Summary of The Age of Jihad

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Irish journalist Patrick Cockburn reveals the intractability of the Middle East conflict, from Syria to Nigeria, from Tunisia to Afghanistan. He fills in his dispatches, written between 2001 and 2016, with anecdotes from eight Middle East wars. He explains how sectarianism weights any peace process and one country’s circumstances “cross-infect” neighboring countries. He asks if these conflicts could be stopped, if the lust for revenge could be staunched and if the wounds of history could be lanced. Most probably not, he concludes, because, “the demons in this age of chaos and war have become an unstoppable force.” While always politically neutral, getAbstract recommends this informed, sweeping overview.

In this summary, you will learn

  • How the Arab spring turned to winter;
  • How Iraq’s Sunni uprising birthed ISIS;
  • Why US regional policy failed;
  • How the nature of Arab alliances between tribes, religious groups or nations dooms peace initiatives; and
  • How events in one nation “cross-infect” events in neighboring countries.

About the Author

Patrick Cockburn is foreign correspondent for the British online newspaper The Independent and has written three books about Iraq.



Afghanistan (2001)

After the attack on the World Trade Center on September 11, 2001, the US had a narrow focus: to strike back at its Arab enemies in Northeast Afghanistan – a country that already had been at war for a generation. In the four-year civil war leading up to Taliban rule in 1996, 100,000 people died in Kabul alone. In the fall of 2001, US air power enabled the Northern Alliance, a collection of anti-Taliban warlords, to unseat the weak Taliban government. The Alliance was militarily weak but politically skillful. Afghanistan finally appeared to offer its people what they most wanted: security.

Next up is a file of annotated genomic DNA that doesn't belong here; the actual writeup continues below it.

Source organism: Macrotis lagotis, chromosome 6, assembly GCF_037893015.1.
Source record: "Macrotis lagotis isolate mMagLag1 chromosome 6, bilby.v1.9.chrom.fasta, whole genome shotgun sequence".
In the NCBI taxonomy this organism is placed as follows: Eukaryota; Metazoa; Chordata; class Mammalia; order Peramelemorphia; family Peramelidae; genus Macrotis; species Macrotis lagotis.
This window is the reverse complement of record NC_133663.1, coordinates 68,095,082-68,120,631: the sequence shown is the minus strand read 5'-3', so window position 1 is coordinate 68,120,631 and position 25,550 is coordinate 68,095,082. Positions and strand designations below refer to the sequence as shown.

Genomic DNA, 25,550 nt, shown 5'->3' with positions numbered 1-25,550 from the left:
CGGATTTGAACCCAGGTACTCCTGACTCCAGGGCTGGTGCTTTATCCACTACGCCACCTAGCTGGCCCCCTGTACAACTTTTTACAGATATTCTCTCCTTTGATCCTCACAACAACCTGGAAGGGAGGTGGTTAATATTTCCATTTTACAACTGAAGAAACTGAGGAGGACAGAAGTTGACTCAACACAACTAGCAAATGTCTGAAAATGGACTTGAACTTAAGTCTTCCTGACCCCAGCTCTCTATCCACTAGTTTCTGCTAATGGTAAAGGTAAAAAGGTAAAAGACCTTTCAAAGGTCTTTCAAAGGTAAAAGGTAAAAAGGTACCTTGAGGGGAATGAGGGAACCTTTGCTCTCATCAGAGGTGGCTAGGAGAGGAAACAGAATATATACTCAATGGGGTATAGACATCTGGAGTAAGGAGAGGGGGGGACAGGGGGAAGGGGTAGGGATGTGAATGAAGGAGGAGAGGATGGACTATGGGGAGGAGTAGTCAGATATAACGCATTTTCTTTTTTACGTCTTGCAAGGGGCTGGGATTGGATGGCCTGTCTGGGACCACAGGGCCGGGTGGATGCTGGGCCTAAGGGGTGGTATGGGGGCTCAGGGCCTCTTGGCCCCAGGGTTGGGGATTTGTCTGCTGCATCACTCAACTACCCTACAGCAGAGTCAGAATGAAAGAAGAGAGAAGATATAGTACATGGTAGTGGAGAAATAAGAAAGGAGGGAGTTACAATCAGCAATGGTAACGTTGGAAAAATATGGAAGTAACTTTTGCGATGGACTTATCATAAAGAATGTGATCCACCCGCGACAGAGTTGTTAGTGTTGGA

Iraq (1990-2003)

The American decision to invade Iraq in 2003 was a foolish choice. It stemmed partly from a misreading of Baathists, who were not diehard Saddam Hussein loyalists, as US policy makers assumed. Many Baathists were trained bureaucrats who needed jobs, and who filled necessary functions. Baath party members held more religious affinities than political ones. Even after Saddam, the Iraqi people saw Baghdad’s Shia government as allied with the US, and lacking legitimacy. The people of the Levant remembered Britain’s colonial history...

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